A Richmond lawyer once honored on national television for her work with juvenile offenders will give up her law license and serve three months in jail after admitting to smuggling a cell phone and narcotics to an inmate.
The lawyer fell in love with her client and was taken advantage of, her attorney said.
Dana L. Tapper, 30, pleaded guilty to three felonies in Prince George County Circuit Court on Aug. 2, according to the county prosecutor’s office. A prosecutor withdrew three other felony charges, court records showed. The deal provided for a 20-year sentence with all but three months suspended.
Circuit Judge W. Allan Sharrett imposed the sentence.
Tapper reportedly made numerous visits to Karon Porter, an inmate at the Riverside Regional Jail in Prince George. Porter is now serving a 30-year sentence for leading police on a car chase that ended with a fatal crash.
A prosecutor’s summary of the evidence described links between Tapper and a cellphone seized from Porter. Another inmate told a detective Tapper was continually delivering to Porter easily-concealed strips of the narcotic drug Suboxone.
Search warrants uncovered records of extensive cell phone communication among Tapper, Porter and Porter’s mother. In one month’s time this year, Tapper and Porter logged more than 3,400 texts or calls. The two also used video chat to communicate, authorities said.
Some of the communications seemed to involve drugs. Among the texts recovered by police was a Jan. 21 message from Tapper to Porter: “so how would I get 50 strips to bring in for your tomorrow if that’s the case.”
The prosecutor’s summary conceded no Suboxone was recovered from Porter, from his jail cell, or from Tapper’s residence.
Questions about relationship
Prosecutors said Tapper did not represent Porter on any matter, but Tapper’s lawyer, Richmond attorney Craig S. Cooley, maintained Tapper was representing the inmate on his appeal.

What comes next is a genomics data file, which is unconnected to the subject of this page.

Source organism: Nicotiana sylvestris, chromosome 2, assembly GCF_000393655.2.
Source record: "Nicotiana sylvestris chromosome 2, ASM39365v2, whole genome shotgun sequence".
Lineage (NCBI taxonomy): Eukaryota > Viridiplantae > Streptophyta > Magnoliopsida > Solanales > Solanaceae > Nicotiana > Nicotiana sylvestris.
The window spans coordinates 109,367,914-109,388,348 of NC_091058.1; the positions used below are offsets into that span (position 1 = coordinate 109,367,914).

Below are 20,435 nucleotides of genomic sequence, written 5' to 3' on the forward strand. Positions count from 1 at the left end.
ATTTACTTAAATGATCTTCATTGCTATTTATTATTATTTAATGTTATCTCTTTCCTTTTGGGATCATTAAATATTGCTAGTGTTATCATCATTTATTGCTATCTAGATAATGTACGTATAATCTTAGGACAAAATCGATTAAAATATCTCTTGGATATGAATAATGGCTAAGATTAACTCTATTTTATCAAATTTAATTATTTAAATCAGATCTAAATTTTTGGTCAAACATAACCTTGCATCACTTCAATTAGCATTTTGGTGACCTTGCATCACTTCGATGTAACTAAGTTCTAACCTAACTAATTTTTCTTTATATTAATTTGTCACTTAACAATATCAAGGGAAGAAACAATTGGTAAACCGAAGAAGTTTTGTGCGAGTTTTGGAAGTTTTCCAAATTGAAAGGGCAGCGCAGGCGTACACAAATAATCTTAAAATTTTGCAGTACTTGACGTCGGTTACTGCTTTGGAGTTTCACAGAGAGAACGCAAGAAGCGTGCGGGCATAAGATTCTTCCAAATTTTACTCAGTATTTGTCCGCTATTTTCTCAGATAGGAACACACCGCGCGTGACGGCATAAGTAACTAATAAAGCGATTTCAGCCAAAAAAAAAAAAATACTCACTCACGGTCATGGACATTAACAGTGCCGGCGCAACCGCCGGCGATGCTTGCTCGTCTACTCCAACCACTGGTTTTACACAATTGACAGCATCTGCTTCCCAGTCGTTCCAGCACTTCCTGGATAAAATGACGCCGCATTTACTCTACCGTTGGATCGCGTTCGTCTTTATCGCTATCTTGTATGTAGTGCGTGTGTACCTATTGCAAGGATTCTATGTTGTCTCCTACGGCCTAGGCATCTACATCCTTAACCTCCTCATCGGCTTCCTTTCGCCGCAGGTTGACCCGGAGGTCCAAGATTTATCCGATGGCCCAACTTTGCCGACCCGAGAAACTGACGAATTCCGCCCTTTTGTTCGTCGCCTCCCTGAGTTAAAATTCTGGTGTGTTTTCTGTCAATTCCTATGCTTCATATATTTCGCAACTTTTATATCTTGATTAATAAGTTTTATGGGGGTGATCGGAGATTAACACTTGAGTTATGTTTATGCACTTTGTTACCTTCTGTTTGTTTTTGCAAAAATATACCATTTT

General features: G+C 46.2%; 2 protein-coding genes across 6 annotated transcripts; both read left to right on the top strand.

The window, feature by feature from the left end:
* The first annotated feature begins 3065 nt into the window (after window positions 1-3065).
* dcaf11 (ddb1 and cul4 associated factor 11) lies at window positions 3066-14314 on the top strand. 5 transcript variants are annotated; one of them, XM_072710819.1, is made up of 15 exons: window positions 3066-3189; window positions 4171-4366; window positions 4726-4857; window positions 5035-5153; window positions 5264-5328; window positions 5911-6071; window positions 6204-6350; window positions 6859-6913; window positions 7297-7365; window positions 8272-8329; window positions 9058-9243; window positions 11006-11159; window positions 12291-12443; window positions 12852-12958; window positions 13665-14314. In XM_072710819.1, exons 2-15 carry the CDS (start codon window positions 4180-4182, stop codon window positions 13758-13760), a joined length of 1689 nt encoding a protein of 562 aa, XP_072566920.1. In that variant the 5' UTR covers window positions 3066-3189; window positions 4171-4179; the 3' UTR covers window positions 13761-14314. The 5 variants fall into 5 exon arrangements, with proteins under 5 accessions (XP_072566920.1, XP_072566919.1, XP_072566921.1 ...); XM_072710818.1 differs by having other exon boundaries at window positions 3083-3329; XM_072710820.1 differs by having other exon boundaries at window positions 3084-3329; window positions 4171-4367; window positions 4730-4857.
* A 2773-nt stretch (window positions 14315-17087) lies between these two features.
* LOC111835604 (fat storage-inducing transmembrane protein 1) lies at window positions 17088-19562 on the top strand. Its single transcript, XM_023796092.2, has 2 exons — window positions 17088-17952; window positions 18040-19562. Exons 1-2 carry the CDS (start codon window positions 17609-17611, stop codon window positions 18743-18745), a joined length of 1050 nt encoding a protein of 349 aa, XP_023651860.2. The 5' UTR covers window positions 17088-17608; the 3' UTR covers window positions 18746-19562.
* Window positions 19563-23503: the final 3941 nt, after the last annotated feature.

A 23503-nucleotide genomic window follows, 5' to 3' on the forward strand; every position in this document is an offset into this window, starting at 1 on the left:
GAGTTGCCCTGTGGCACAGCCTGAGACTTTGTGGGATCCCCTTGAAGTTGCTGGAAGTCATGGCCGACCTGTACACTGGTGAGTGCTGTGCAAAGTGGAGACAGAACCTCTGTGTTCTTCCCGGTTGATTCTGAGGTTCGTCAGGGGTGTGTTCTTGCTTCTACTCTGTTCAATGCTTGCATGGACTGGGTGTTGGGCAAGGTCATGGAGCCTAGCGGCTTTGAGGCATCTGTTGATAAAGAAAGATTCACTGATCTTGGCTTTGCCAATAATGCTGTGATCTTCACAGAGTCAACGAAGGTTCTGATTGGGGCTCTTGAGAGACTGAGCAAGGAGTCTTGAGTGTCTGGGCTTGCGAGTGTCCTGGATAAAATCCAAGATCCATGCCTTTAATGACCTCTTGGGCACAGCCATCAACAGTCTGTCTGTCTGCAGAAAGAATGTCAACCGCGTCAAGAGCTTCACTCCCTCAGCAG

“I’m not sure she made an appearance on his behalf, but she certainly was counsel to him,” Cooley said.
Tapper had become romantically involved with her client, Cooley said.
“She fell in love with this guy. There’s no explaining the heart. And he took advantage of her,” Cooley said.
While Virginia State Bar records showed Tapper was active and in good standing as she pleaded guilty, Cooley said she had closed her office and tried to give up her license before charges were filed. The VSB would not let her surrender her license without some understanding of the situation, Cooley said. Lawyers on both sides said surrender of her bar card was not part of the plea deal.
Tapper was a University of Virginia law student in 2013 when she was honored on the Ellen DeGeneres Show for her volunteer work helping youthful offenders transfer out of juvenile detention centers in Virginia.
She worked with the JustChildren program at the Charlottesville-based Legal Aid Justice Center and also participated in the law school’s Child Advocacy Clinic.
In recognition of her generous charity work, she was presented with a $10,000 check from the online photo service Shutterfly, and then, while cameras rolled, handed a second $10,000 check from the company.
After serving her three-month sentence, Tapper will be on supervised probation until released by the court and on unsupervised probation for life, the prosecutor’s statement said.
Tapper’s case was investigated jointly by jail authorities and the Chesterfield Police Department. The case was prosecuted by Prince George County Assistant Commonwealth’s Attorney Mark W. Barnard and Chesterfield County Special Assistant Commonwealth’s Attorney E. Temple Roach.
“The investigation is ongoing,” the prosecutor’s statement said.
Cooley said he did not expect additional charges against Tapper, but believed that the circumstances could give rise to charges against others connected to Porter.